I decided my original question was unnecessarily long, and have edited to simply ask the desired question directly (the below is much more direct than my original post, though it may seem just as long!)

I'm taking the following set-up directly from page 29 of http://www-math.mit.edu/~auroux/papers/slagmirror.pdf

Let $(M,\omega, J)$ denote a compact symplectic manifold and compatible almost complex structure, and let $L$ be a compact, oriented Lagrangian submanifold of $M$.

Given a class $\beta \in \pi_2 (X, L)$, denote by $\mathcal{M}(L, \beta)$ the space of parameterized $J$-holomorphic maps from $(D , \partial D )$ to $(X, L)$ representing the class $\beta$ (parameterized means we don't quotient by automorphisms of the disc).

For "marked points" $\pm 1 \in \partial D$, and $0\in D$, let $$ev_{\beta,\pm 1} : \mathcal{M}(L, \beta)\to L$$ and $$ev_{\beta,0} : \mathcal{M}(L, \beta)\to M$$ denote the corresponding evaluation maps (sending a $J$-holomorphic disk to its image at the point in question).

Auroux says that up to introducing suitable perturbations (of the Cauchy Riemann equations, I presume) we can assume $\mathcal{M}(L, \beta)$ carries a fundamental chain, and that the evaluation maps can be chosen to be transverse to fixed chains in $L$ and $X$.

QUESTION: Is there any detailed write up of the above claim? (The new work by FOOO?) I'm actually interested in a slightly more general case, where we consider moduli spaces of disks between two different Lagrangians, but I assume the same arguments will work in both cases (given proper assumptions on the Lagrangians and symplectic manifolds in question). Any reference would be appreciated (with any caveats about the reference, if relevant).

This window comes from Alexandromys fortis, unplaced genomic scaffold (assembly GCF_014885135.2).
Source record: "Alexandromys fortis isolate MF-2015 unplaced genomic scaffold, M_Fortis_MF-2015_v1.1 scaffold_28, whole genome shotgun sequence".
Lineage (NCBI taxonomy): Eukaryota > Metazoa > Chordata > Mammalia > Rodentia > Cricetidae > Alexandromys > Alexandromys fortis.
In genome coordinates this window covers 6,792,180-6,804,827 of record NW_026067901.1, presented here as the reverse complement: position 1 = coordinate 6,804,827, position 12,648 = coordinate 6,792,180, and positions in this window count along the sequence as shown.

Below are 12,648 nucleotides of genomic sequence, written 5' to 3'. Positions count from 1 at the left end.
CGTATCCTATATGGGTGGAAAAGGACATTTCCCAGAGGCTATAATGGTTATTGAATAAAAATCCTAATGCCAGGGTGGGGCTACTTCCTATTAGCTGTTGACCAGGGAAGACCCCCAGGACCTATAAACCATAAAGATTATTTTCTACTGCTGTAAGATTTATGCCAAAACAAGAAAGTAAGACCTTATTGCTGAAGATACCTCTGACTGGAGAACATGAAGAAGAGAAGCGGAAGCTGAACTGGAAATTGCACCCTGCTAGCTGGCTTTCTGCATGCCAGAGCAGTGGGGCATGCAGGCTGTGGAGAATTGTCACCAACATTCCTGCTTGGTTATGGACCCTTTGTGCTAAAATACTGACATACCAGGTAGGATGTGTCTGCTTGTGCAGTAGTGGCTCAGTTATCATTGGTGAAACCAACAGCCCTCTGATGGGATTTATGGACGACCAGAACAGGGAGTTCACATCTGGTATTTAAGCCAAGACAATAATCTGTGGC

EDIT: let me stress that I'm interested in the simplest cases, eg monotone symplectic manifolds with monotone Lagrangians.

Note: Many of the applications of the above constructions can be accomplished with an alternative construction, which examines moduli spaces of disks with extra $S^1$ boundary components, required to lie on generic orbits of a generic Hamiltonian vector field, rather than basepoints required to lie on chains (which is the above method). I think this second approach is technically easier, but I haven't been able to fit what I need into it, unfortunately. But I do have a related QUESTION about this approach: as far as I can see, it is only a substitute to the chain-level approach in the case of interior marked points. Is there an analogous construction providing an alternative to boundary marked points?

Thanks!